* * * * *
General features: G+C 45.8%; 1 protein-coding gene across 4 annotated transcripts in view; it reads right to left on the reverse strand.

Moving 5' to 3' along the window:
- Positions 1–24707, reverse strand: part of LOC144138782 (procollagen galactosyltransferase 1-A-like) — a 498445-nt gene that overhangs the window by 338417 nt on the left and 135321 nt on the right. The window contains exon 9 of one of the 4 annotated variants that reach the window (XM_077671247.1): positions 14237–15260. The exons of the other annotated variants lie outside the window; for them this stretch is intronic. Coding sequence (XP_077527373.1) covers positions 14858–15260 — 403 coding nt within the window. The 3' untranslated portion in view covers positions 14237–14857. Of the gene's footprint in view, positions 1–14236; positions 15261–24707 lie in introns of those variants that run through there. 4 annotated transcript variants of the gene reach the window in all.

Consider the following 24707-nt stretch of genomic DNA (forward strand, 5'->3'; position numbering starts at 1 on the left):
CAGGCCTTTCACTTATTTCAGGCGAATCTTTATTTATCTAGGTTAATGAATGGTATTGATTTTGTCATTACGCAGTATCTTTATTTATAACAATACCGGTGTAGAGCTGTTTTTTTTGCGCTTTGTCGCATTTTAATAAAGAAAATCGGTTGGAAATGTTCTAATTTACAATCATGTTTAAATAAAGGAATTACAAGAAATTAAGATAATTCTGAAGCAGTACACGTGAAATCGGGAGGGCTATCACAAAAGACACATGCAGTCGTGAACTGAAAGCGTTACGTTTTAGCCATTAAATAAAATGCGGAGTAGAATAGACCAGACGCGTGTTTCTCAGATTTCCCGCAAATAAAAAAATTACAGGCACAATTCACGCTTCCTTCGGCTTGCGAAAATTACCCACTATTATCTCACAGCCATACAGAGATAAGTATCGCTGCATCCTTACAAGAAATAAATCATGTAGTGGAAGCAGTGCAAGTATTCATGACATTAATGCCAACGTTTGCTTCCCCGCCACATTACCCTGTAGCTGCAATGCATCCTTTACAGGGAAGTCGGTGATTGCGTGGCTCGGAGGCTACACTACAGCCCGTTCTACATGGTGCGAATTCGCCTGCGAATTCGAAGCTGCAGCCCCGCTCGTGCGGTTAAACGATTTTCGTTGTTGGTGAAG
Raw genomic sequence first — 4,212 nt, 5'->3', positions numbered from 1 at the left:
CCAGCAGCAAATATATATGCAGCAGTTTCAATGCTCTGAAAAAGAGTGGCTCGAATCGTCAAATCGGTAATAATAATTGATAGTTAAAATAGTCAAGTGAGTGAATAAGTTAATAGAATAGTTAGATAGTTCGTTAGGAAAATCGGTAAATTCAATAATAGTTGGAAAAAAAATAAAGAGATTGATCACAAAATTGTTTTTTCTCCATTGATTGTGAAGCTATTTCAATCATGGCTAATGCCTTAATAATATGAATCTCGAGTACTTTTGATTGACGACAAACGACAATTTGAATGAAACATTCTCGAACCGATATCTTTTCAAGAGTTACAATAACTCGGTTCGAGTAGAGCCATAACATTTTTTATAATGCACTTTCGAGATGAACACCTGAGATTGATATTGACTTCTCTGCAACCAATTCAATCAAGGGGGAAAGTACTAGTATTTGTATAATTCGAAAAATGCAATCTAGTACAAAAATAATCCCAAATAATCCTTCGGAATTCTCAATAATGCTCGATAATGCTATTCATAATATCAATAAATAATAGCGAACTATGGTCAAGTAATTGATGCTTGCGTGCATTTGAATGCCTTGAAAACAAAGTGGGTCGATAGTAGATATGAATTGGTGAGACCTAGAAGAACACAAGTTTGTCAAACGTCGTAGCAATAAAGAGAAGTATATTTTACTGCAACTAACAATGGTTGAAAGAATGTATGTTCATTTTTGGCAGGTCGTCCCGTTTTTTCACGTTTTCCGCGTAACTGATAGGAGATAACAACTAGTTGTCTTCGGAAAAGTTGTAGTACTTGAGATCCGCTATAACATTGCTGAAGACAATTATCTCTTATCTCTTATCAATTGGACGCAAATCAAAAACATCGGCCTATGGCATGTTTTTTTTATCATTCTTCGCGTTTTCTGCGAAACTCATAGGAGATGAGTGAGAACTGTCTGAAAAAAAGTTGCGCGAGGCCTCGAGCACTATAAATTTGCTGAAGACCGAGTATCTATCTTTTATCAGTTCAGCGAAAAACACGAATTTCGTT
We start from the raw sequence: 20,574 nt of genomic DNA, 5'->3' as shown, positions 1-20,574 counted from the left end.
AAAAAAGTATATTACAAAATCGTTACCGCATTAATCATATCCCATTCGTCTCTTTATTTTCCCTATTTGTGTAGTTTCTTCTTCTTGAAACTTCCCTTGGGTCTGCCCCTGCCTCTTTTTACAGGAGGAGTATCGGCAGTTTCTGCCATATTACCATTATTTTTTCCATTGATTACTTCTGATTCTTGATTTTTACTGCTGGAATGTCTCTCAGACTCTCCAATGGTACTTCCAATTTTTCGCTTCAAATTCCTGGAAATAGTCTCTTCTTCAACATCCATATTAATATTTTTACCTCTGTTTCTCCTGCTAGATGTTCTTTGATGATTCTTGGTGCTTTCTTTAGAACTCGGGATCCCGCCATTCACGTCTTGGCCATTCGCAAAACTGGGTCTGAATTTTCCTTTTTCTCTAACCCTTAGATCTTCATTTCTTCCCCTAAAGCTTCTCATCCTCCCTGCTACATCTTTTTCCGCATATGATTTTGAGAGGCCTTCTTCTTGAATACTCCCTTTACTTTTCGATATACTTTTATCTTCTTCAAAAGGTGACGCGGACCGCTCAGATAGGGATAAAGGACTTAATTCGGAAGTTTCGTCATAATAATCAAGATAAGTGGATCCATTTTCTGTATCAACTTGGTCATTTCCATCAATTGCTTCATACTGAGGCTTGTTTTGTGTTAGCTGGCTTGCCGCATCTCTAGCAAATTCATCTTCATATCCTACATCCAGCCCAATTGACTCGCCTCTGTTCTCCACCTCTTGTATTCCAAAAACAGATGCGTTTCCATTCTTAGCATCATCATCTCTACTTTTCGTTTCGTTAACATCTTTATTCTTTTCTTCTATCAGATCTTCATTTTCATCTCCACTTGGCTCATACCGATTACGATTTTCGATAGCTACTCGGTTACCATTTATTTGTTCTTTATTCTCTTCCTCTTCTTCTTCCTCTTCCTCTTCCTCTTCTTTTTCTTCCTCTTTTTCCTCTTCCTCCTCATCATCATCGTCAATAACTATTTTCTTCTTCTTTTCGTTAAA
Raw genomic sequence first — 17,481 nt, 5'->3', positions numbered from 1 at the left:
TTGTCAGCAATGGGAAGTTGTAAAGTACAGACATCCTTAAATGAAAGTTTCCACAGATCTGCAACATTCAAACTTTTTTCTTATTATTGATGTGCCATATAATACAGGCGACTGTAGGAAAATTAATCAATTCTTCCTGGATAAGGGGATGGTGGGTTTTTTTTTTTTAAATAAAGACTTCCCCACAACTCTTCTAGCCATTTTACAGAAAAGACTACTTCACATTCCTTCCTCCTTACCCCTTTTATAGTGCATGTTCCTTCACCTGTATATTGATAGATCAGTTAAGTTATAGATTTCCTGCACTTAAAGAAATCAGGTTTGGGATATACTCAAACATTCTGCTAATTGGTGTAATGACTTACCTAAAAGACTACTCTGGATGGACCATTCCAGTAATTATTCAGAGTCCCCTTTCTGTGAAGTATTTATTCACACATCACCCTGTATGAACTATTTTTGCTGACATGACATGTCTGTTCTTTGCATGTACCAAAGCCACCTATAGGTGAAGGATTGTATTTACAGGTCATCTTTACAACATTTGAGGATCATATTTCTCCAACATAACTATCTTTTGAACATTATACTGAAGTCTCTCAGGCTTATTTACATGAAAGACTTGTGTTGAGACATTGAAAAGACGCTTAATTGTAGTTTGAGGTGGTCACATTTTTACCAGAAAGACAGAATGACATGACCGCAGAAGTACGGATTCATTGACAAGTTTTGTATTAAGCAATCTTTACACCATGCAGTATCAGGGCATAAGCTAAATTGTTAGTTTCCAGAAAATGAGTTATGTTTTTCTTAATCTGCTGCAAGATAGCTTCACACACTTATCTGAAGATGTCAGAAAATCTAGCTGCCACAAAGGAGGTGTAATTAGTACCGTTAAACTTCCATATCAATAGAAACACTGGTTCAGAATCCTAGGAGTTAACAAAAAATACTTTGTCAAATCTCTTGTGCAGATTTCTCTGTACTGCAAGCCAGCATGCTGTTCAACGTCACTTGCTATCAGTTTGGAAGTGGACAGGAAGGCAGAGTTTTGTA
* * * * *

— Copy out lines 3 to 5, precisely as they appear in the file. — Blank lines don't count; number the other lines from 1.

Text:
- Positions 1–24707, reverse strand: part of LOC144138782 (procollagen galactosyltransferase 1-A-like) — a 498445-nt gene that overhangs the window by 338417 nt on the left and 135321 nt on the right. The window contains exon 9 of one of the 4 annotated variants that reach the window (XM_077671247.1): positions 14237–15260. The exons of the other annotated variants lie outside the window; for them this stretch is intronic. Coding sequence (XP_077527373.1) covers positions 14858–15260 — 403 coding nt within the window. The 3' untranslated portion in view covers positions 14237–14857. Of the gene's footprint in view, positions 1–14236; positions 15261–24707 lie in introns of those variants that run through there. 4 annotated transcript variants of the gene reach the window in all.

Consider the following 24707-nt stretch of genomic DNA (forward strand, 5'->3'; position numbering starts at 1 on the left):
CAGGCCTTTCACTTATTTCAGGCGAATCTTTATTTATCTAGGTTAATGAATGGTATTGATTTTGTCATTACGCAGTATCTTTATTTATAACAATACCGGTGTAGAGCTGTTTTTTTTGCGCTTTGTCGCATTTTAATAAAGAAAATCGGTTGGAAATGTTCTAATTTACAATCATGTTTAAATAAAGGAATTACAAGAAATTAAGATAATTCTGAAGCAGTACACGTGAAATCGGGAGGGCTATCACAAAAGACACATGCAGTCGTGAACTGAAAGCGTTACGTTTTAGCCATTAAATAAAATGCGGAGTAGAATAGACCAGACGCGTGTTTCTCAGATTTCCCGCAAATAAAAAAATTACAGGCACAATTCACGCTTCCTTCGGCTTGCGAAAATTACCCACTATTATCTCACAGCCATACAGAGATAAGTATCGCTGCATCCTTACAAGAAATAAATCATGTAGTGGAAGCAGTGCAAGTATTCATGACATTAATGCCAACGTTTGCTTCCCCGCCACATTACCCTGTAGCTGCAATGCATCCTTTACAGGGAAGTCGGTGATTGCGTGGCTCGGAGGCTACACTACAGCCCGTTCTACATGGTGCGAATTCGCCTGCGAATTCGAAGCTGCAGCCCCGCTCGTGCGGTTAAACGATTTTCGTTGTTGGTGAAG